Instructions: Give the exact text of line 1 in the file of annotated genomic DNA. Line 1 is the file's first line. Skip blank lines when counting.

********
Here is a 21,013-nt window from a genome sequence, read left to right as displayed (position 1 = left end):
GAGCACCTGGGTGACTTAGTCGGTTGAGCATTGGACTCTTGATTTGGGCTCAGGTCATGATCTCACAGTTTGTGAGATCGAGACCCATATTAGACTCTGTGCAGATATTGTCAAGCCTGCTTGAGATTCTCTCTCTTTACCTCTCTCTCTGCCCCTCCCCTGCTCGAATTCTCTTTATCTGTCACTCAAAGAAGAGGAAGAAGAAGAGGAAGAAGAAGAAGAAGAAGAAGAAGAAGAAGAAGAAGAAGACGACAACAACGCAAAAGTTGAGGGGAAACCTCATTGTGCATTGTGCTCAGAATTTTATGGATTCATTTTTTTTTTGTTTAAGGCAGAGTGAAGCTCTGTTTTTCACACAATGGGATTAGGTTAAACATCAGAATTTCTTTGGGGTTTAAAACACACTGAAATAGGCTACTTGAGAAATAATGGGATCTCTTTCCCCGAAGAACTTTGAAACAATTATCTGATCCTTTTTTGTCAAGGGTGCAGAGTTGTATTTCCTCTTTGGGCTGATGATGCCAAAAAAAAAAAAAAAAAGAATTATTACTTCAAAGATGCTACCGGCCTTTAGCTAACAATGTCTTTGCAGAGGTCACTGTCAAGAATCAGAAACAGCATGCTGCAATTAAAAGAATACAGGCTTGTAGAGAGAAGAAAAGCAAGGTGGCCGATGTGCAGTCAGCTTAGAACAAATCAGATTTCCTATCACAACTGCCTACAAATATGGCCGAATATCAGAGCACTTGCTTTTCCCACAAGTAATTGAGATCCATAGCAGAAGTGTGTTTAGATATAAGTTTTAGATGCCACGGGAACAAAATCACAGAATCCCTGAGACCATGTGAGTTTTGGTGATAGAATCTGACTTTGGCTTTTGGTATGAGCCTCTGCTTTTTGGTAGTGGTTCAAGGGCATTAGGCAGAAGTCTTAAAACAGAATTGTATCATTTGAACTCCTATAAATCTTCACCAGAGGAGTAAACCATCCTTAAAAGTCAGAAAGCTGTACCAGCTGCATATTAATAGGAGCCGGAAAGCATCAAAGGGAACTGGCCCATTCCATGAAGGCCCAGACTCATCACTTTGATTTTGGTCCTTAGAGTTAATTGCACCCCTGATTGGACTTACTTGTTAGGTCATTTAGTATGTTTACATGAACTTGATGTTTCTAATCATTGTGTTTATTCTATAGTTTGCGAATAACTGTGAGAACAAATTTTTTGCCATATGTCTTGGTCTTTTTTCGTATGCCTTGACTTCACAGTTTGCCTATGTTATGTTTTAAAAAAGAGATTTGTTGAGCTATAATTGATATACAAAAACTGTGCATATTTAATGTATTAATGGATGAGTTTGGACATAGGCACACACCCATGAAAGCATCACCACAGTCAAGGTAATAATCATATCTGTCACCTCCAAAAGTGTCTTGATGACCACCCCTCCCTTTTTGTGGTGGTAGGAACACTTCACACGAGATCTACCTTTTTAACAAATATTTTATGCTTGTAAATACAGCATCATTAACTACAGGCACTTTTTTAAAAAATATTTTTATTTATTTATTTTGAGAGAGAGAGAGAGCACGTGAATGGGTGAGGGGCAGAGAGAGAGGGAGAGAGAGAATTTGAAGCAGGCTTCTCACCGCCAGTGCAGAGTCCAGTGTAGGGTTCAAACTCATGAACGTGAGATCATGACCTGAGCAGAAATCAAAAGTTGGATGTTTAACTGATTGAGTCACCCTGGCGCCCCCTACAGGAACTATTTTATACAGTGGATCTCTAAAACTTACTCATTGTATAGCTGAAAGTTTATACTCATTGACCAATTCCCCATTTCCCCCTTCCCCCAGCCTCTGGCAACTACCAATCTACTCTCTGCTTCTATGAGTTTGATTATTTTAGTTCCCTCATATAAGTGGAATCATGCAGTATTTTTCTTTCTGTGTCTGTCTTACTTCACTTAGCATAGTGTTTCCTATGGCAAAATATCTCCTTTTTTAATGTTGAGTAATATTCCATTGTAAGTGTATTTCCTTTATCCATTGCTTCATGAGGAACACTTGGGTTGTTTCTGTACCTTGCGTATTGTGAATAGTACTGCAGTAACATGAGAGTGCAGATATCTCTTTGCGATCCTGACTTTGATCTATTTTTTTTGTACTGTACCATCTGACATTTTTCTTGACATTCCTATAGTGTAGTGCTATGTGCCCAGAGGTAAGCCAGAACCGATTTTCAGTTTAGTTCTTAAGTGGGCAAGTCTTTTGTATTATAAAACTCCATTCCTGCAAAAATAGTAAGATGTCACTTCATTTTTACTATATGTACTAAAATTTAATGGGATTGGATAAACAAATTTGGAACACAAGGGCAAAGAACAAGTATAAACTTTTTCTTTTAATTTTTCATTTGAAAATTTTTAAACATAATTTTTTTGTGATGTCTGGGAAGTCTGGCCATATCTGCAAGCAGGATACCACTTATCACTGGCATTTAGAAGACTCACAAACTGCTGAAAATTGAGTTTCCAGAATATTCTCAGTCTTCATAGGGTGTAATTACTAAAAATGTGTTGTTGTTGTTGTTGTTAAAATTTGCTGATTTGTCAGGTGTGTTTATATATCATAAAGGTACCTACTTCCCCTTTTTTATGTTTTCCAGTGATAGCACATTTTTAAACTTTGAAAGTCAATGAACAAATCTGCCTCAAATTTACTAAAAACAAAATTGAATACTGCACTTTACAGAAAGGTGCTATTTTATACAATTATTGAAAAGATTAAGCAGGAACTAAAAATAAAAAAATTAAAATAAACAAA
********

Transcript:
Here is a 21,013-nt window from a genome sequence, read left to right as displayed (position 1 = left end):